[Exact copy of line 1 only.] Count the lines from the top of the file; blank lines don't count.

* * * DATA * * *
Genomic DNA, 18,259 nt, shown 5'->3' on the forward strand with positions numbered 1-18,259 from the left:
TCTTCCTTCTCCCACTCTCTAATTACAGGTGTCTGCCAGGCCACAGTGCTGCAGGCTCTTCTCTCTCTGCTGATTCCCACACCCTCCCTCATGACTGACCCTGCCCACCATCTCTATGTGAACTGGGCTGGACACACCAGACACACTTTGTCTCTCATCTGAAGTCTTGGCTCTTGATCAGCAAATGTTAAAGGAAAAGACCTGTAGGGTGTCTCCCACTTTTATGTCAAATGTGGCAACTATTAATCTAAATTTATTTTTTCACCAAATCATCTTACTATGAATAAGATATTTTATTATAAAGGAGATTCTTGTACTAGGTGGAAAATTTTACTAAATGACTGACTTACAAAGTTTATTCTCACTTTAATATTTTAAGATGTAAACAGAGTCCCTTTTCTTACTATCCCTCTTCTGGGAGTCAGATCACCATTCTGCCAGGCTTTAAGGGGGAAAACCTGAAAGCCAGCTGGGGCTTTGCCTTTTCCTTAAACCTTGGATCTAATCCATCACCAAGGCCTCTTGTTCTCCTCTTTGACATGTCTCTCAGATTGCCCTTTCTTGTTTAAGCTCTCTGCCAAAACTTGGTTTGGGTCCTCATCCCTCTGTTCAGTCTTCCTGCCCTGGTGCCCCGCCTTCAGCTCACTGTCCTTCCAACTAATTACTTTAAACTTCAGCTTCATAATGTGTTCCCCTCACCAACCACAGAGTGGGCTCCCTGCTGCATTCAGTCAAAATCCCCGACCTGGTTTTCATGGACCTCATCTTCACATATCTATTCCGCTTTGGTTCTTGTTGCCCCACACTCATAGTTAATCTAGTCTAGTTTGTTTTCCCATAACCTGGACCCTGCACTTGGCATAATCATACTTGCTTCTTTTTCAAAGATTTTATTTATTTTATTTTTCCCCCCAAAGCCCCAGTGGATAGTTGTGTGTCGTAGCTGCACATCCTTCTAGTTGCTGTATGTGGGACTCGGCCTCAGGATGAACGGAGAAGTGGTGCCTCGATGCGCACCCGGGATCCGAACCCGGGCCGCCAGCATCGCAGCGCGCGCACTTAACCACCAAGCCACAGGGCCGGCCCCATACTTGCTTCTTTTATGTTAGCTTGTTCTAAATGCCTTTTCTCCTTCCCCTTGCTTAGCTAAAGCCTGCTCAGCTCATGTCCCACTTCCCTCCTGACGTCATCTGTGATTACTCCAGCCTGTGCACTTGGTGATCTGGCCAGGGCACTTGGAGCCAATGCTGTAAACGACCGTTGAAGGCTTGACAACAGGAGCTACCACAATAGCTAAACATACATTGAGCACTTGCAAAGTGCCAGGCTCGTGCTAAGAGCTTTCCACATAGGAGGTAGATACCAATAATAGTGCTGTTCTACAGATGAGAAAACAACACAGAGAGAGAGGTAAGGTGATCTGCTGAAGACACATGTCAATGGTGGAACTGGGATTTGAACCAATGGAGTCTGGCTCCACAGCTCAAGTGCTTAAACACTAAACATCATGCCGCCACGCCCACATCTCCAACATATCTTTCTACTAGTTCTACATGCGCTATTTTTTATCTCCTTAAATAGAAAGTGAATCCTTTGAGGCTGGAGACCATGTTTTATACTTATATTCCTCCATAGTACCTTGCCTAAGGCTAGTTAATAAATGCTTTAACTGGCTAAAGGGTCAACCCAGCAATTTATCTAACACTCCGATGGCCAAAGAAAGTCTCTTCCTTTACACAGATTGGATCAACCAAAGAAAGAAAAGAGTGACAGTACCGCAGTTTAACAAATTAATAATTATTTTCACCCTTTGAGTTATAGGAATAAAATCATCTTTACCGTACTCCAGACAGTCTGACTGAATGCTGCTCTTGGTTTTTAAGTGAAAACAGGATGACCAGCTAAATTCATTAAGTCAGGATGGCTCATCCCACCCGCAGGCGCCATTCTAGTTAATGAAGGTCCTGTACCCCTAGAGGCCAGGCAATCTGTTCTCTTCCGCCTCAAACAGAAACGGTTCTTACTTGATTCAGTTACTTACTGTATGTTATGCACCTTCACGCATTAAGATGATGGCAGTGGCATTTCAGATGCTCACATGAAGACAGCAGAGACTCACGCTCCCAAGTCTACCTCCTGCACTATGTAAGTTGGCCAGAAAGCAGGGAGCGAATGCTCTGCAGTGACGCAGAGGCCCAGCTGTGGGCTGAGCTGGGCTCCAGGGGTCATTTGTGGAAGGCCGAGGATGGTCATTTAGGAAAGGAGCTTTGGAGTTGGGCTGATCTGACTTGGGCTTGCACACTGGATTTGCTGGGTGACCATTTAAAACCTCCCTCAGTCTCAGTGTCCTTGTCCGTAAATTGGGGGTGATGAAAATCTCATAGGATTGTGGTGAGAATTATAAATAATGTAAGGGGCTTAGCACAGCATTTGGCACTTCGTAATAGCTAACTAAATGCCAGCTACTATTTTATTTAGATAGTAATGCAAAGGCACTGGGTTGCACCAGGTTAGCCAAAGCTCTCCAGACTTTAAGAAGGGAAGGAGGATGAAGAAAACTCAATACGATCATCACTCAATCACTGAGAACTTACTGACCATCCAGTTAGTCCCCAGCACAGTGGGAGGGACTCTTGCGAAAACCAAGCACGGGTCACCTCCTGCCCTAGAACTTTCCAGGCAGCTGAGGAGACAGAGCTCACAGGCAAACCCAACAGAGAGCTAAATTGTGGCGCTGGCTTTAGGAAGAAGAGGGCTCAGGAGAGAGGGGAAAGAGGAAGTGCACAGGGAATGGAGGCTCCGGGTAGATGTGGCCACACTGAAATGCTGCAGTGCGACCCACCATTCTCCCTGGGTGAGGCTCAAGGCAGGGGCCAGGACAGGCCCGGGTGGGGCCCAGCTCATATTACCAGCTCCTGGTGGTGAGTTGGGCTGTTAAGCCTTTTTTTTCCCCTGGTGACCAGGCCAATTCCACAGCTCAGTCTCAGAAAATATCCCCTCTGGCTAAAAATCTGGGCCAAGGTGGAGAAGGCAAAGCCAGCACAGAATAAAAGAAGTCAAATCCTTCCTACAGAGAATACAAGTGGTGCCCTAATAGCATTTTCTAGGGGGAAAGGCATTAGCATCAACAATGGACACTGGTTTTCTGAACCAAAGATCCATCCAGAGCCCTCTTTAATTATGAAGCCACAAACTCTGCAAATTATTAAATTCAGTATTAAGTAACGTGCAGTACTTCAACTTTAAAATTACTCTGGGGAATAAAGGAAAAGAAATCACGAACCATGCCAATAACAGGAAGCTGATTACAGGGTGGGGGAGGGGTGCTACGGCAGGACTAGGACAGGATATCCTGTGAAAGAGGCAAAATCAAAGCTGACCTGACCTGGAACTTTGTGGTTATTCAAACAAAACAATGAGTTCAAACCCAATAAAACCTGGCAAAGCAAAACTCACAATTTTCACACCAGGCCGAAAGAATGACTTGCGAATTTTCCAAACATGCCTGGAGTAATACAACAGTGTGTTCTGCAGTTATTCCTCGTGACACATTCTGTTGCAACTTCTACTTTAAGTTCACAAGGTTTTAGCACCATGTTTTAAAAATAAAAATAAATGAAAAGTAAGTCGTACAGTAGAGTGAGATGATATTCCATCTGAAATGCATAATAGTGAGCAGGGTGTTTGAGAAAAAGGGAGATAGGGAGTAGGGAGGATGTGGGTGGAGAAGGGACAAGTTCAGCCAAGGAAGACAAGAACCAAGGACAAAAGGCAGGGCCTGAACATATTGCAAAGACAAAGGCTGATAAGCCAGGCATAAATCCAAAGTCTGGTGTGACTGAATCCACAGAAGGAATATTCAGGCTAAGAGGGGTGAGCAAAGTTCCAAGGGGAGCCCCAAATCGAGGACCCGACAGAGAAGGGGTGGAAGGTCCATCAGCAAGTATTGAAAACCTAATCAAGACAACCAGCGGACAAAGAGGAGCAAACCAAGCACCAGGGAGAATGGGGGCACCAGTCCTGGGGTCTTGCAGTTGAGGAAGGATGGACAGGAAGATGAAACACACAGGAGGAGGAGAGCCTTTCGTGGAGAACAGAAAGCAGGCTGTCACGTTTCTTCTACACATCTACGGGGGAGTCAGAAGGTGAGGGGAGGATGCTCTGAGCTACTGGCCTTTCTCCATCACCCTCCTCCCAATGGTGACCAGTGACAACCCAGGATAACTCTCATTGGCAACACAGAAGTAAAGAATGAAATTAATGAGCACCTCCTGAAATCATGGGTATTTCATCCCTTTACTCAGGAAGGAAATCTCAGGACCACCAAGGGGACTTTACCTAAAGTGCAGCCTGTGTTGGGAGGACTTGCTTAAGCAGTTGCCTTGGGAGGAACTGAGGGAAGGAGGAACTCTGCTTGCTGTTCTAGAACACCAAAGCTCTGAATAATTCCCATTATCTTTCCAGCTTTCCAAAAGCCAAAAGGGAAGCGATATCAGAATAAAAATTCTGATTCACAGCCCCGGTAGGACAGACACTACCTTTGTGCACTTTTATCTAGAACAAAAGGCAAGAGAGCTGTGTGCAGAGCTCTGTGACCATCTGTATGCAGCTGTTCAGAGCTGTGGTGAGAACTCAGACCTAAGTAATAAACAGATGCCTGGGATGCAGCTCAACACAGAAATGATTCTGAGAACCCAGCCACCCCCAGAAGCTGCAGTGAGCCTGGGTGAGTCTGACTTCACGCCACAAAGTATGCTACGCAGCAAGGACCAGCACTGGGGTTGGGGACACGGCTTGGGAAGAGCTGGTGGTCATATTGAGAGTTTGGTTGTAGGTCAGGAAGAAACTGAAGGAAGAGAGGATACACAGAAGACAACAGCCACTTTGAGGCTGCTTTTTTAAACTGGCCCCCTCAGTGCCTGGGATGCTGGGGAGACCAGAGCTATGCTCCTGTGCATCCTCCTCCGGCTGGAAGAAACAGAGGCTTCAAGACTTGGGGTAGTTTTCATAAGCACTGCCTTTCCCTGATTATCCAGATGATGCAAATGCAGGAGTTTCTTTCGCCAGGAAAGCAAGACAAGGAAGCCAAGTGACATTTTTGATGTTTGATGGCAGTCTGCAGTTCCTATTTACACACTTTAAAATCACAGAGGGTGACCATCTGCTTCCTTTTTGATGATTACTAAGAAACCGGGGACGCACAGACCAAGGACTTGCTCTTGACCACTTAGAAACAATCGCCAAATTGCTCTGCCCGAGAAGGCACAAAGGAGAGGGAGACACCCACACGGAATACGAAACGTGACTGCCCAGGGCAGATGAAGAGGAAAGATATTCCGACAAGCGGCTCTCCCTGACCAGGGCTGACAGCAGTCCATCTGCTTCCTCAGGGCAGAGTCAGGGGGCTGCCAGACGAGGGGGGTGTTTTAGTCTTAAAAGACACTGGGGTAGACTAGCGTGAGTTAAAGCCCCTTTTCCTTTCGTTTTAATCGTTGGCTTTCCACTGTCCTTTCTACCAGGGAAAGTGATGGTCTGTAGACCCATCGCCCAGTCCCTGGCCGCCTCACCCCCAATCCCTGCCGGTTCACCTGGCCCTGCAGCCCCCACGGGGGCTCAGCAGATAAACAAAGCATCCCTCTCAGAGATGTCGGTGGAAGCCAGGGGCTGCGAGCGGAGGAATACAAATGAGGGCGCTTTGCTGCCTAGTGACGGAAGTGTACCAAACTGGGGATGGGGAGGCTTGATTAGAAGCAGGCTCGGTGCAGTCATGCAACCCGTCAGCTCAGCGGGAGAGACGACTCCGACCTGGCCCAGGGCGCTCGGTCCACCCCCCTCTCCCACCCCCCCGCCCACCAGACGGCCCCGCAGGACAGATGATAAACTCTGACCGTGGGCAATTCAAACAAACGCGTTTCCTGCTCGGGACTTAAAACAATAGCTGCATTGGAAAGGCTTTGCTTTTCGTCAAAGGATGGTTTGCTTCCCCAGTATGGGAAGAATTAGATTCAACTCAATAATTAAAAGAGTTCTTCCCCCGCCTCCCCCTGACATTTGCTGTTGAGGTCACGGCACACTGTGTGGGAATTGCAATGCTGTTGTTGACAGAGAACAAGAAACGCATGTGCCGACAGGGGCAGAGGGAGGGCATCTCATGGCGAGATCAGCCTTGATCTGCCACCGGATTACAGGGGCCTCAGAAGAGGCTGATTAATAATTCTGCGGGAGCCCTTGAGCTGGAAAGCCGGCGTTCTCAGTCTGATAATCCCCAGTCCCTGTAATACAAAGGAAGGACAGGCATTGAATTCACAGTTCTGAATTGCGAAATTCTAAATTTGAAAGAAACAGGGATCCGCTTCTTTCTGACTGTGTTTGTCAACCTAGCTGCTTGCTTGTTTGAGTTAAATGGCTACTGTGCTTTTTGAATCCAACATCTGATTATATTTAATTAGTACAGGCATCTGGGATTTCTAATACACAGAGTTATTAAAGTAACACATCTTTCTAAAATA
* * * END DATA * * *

Genomic DNA, 18,259 nt, shown 5'->3' on the forward strand with positions numbered 1-18,259 from the left: